'Don’t know if you’ve seen anybody be killed, but it’s upsetting': Firefighter nails Chauvin defense

'Don’t know if you’ve seen anybody be killed, but it’s upsetting': Firefighter nails Chauvin defense
Image via Screengrab.

It didn't take long for the defense for Derek Chauvin, the ex-Minneapolis cop accused of murdering George Floyd, to zero in on a Black mixed martial arts fighter and witness to the brutal arrest. The testimony of Donald Williams, who was being questioned as a mixed martial arts expert, started on Monday and continued on Tuesday. He laid out a sequence of events that with the testimony of a 911 dispatcher, a firefighter, and an 18-year-old girl who recorded the arrest as a teen helped shred the defense's assertion that what played out on recorded video shouldn't be a focal point.

Eric Nelson, Chauvin's attorney, tried to paint a picture, distorted as it may be, of an angry, mob-like crowd hampering officers' efforts on May 25, 2020, near the Cup Foods store where Floyd was detained. The attorney asked Williams during his testimony on Tuesday: "Do you recall saying 'I dare you to touch me like that, I swear I'll slap the f—k out of both of you?'" Williams responded: "Yeah I did. I meant it." Nelson, who had previously asked Williams about his anger, followed up with another similar question. "So again sir, it's fair to say that you grew angrier and angrier?" Williams, not taking the bait, said: "No, I grew professional and professional. I stayed in my body. You can't paint me out to be angry."

Nelson, however, tried several times. He asked Williams if he called Chauvin a bum 13 times, and Williams admitted he did. The attorney asked if Williams' voice got louder and louder, and he said yes "so I could be heard." But when Nelson asked if Williams got angrier and angrier, he said no, he was "pleading for life." Williams witnessed Chauvin and other officers detaining Floyd from a nearby sidewalk where former Minneapolis Police Officer Tou Thao, who was dispatched to the scene, kept the crowd confined. Williams admitted when asked that he yelled over and over again at Thao "because I wasn't being heard." "He tried to intimidate me so," the mixed martial arts expert said.

Genevieve Hansen, an off-duty firefighter who lived in the area of Cup Foods, gave a similar account that Thao didn't allow her to assist even though she informed him that she was a firefighter. His response, Hansen said was: "'If you really are a Minnesota firefighter you would know better than to get involved.'"

"That's not right," Hansen said in her testimony. "That's exactly what I should've done." She said had officers let her help, she would've called for additional help and sent someone to a gas station to find an automated external defibrillator. She said she would've checked Floyd's airways for blockages and checked his pulse. She said, if she couldn't find a pulse, she would've done chest compressions until help arrived. When the prosecution asked Hansen if she felt frustrated, she started crying. "Yes," she replied, grabbing a tissue.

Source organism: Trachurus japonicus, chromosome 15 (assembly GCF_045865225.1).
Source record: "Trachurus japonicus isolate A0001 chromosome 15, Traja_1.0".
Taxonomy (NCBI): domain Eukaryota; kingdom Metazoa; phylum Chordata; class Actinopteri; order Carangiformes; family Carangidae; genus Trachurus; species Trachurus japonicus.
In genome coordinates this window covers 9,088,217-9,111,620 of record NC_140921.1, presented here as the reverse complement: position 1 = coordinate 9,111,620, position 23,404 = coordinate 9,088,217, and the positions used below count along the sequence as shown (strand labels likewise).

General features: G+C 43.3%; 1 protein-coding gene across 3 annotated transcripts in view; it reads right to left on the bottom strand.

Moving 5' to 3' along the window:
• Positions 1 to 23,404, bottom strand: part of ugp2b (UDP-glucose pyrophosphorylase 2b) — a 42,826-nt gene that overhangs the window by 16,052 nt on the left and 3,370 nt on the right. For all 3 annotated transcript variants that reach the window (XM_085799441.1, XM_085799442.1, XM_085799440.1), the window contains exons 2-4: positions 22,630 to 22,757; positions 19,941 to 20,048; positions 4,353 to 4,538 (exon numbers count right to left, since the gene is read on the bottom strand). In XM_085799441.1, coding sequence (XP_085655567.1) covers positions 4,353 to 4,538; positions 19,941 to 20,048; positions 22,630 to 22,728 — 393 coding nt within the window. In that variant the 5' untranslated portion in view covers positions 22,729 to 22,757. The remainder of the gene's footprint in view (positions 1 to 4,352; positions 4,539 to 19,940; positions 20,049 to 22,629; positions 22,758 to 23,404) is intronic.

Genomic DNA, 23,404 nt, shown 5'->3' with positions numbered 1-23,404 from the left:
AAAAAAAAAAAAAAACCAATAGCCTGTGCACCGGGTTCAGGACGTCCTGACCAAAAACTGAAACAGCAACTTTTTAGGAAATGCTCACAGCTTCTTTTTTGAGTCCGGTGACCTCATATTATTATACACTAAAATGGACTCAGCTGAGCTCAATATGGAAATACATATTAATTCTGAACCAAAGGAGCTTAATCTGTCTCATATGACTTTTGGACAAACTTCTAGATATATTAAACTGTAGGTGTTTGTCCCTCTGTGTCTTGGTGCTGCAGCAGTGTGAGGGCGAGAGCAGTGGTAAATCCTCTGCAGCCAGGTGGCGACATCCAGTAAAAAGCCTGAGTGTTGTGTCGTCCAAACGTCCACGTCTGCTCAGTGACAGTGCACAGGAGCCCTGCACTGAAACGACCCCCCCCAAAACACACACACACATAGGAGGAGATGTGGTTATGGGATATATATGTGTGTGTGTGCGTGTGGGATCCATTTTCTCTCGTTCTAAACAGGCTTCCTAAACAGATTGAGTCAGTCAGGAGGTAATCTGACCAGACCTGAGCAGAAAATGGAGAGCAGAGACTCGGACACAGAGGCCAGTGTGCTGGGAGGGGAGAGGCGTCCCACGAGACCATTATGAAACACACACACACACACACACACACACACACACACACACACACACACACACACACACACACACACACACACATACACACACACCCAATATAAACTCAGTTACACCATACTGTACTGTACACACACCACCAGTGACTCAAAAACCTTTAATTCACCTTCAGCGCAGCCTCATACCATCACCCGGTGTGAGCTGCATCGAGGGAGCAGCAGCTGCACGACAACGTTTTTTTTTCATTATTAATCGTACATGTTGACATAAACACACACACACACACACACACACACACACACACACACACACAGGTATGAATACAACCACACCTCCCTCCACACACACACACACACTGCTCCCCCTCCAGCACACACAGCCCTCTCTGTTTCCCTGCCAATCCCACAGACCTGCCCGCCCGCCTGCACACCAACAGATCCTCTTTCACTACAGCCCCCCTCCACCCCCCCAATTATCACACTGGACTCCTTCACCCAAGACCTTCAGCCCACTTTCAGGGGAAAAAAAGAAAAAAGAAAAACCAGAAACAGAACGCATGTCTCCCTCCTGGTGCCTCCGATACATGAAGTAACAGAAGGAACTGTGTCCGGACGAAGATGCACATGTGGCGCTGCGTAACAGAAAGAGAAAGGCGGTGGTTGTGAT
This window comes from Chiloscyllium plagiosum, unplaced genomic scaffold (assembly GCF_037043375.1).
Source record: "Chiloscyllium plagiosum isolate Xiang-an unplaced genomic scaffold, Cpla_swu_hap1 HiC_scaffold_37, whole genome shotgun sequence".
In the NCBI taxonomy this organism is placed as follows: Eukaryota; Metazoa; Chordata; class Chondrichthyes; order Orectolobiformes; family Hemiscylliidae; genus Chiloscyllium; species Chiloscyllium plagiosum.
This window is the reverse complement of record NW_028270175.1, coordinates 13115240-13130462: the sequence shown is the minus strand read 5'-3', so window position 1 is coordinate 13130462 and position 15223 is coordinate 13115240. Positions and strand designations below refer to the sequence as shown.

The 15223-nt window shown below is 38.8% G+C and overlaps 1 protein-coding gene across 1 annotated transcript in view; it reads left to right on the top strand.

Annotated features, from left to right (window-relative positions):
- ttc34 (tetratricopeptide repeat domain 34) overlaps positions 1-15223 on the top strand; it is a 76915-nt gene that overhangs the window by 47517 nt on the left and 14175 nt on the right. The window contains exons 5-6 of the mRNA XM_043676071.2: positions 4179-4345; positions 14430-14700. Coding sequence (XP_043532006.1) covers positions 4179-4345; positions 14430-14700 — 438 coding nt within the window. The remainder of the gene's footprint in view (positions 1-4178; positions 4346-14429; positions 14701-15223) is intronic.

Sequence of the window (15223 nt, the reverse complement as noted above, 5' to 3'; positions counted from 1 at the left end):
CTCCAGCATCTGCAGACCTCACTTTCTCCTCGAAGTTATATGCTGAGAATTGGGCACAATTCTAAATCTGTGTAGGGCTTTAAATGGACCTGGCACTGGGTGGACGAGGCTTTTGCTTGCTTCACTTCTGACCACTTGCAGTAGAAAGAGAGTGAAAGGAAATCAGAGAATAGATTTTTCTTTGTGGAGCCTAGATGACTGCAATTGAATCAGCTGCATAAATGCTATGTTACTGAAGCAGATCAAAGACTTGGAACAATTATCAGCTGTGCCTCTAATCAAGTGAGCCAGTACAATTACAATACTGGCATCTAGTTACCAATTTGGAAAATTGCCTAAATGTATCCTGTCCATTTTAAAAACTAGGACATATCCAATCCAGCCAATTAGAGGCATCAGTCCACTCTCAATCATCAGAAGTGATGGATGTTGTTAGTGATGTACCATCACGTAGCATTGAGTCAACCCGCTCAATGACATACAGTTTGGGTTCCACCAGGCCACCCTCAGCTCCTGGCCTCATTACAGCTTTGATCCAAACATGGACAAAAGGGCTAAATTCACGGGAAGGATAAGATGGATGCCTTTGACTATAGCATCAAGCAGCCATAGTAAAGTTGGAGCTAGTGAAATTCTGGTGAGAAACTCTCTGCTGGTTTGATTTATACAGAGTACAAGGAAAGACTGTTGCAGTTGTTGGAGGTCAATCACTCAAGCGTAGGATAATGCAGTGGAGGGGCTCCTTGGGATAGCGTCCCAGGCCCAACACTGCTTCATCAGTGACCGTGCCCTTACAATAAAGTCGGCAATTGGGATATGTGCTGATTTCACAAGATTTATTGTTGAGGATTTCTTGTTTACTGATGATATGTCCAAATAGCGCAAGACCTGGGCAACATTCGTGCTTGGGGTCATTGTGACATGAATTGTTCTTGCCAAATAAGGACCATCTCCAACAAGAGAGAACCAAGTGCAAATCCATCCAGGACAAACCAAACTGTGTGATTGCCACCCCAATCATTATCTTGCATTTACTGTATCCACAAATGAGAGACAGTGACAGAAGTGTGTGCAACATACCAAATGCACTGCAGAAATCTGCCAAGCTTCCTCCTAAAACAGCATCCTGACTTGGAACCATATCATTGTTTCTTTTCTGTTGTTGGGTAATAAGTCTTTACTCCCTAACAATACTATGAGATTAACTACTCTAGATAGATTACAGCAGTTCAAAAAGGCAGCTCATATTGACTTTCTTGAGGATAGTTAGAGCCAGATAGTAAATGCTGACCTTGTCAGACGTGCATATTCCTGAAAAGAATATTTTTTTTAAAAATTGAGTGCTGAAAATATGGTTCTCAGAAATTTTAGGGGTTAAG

The firefighter had said earlier in her testimony that Chauvin seemed "comfortable" holding all of his weight on Floyd's neck while two other officers also put their weight on him, but she knew Floyd was in trouble. She described his face as "smushed into the ground" and "puffy and swollen." She noticed fluid coming from him and she couldn't tell where it originated, but she explained that when a patient is dying he'll often release his bladder. Hansen said when responding to emergency situations, she'll often press hard against a patient's fingernail to test if he is responsive to pain. She said she could tell Floyd had an "altered level of consciousness to the point where he wasn't responding to painful stimuli," that stimuli being Chauvin on the Black father's neck. "What I needed to know is whether or not he had a pulse anymore," Hansen said. She later learned he had died.

Nelson asked her if she was frustrated or angry. Hansen said she was "more desperate." The defense attorney then asked if she called officers a "b---h."

"Mm hmm, yeah, I got quite angry after Mr. Floyd was loaded into the ambulance and there was no point in trying to reason with them anymore because they had just killed somebody."

She also said when asked if she would describe other witnesses' demeanors as upset or angry: "I don't know if you've seen anybody be killed, but it's upsetting."

Day two of testimony in the Chauvin trial proved to be another emotional day, with multiple witnesses driven to tears when they had to relive what they saw last May. Alyssa Funari, 18, described a feeling of helplessness. "I was upset because there was nothing that we could do as bystanders but watch him take this man's life in front of our eyes," she said.

Darnella Frazier, who was 17 when she witnessed Floyd's death along with Hansen, said during her testimony: "When I look at George Floyd, I look at my dad. I look at my brothers. I look at my cousins, my uncles because they are all Black. I have a Black father. I have a Black brother. I have Black friends. And I look at that, and I look at how that could have been one of them."

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